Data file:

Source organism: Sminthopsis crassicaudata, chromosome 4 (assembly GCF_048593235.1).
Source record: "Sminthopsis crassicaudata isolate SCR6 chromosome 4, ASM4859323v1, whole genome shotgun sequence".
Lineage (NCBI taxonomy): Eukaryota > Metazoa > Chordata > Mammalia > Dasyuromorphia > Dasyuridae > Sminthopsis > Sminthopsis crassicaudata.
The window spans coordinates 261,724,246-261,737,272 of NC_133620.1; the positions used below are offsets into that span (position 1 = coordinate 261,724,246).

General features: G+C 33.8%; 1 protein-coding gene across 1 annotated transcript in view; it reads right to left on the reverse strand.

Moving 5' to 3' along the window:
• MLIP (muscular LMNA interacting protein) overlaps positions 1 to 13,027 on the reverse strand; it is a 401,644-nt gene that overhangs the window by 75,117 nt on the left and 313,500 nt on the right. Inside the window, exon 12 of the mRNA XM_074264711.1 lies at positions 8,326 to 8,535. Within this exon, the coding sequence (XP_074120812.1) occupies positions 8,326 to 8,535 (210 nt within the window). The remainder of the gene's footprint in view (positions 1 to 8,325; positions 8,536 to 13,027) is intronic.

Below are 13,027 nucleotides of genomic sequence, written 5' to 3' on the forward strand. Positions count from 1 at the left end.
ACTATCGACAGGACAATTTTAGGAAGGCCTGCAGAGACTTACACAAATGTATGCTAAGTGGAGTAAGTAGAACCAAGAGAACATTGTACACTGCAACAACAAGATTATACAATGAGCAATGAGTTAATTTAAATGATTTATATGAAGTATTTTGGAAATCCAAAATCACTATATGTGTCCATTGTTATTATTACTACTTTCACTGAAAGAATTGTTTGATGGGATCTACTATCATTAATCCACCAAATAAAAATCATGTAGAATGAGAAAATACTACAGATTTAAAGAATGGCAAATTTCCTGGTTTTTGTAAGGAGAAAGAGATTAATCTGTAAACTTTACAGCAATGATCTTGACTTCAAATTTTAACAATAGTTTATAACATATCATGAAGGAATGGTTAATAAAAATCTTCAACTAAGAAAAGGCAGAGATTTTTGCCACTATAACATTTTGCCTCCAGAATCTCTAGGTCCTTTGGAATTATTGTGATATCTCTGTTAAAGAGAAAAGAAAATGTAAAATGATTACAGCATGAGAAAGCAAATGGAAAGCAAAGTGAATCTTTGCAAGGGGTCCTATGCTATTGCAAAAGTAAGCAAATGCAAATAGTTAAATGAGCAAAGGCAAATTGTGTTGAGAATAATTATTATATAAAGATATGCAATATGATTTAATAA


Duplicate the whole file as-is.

Source organism: Sminthopsis crassicaudata, chromosome 4 (assembly GCF_048593235.1).
Source record: "Sminthopsis crassicaudata isolate SCR6 chromosome 4, ASM4859323v1, whole genome shotgun sequence".
Lineage (NCBI taxonomy): Eukaryota > Metazoa > Chordata > Mammalia > Dasyuromorphia > Dasyuridae > Sminthopsis > Sminthopsis crassicaudata.
The window spans coordinates 261,724,246-261,737,272 of NC_133620.1; the positions used below are offsets into that span (position 1 = coordinate 261,724,246).

General features: G+C 33.8%; 1 protein-coding gene across 1 annotated transcript in view; it reads right to left on the reverse strand.

Moving 5' to 3' along the window:
• MLIP (muscular LMNA interacting protein) overlaps positions 1 to 13,027 on the reverse strand; it is a 401,644-nt gene that overhangs the window by 75,117 nt on the left and 313,500 nt on the right. Inside the window, exon 12 of the mRNA XM_074264711.1 lies at positions 8,326 to 8,535. Within this exon, the coding sequence (XP_074120812.1) occupies positions 8,326 to 8,535 (210 nt within the window). The remainder of the gene's footprint in view (positions 1 to 8,325; positions 8,536 to 13,027) is intronic.

Below are 13,027 nucleotides of genomic sequence, written 5' to 3' on the forward strand. Positions count from 1 at the left end.
ACTATCGACAGGACAATTTTAGGAAGGCCTGCAGAGACTTACACAAATGTATGCTAAGTGGAGTAAGTAGAACCAAGAGAACATTGTACACTGCAACAACAAGATTATACAATGAGCAATGAGTTAATTTAAATGATTTATATGAAGTATTTTGGAAATCCAAAATCACTATATGTGTCCATTGTTATTATTACTACTTTCACTGAAAGAATTGTTTGATGGGATCTACTATCATTAATCCACCAAATAAAAATCATGTAGAATGAGAAAATACTACAGATTTAAAGAATGGCAAATTTCCTGGTTTTTGTAAGGAGAAAGAGATTAATCTGTAAACTTTACAGCAATGATCTTGACTTCAAATTTTAACAATAGTTTATAACATATCATGAAGGAATGGTTAATAAAAATCTTCAACTAAGAAAAGGCAGAGATTTTTGCCACTATAACATTTTGCCTCCAGAATCTCTAGGTCCTTTGGAATTATTGTGATATCTCTGTTAAAGAGAAAAGAAAATGTAAAATGATTACAGCATGAGAAAGCAAATGGAAAGCAAAGTGAATCTTTGCAAGGGGTCCTATGCTATTGCAAAAGTAAGCAAATGCAAATAGTTAAATGAGCAAAGGCAAATTGTGTTGAGAATAATTATTATATAAAGATATGCAATATGATTTAATAA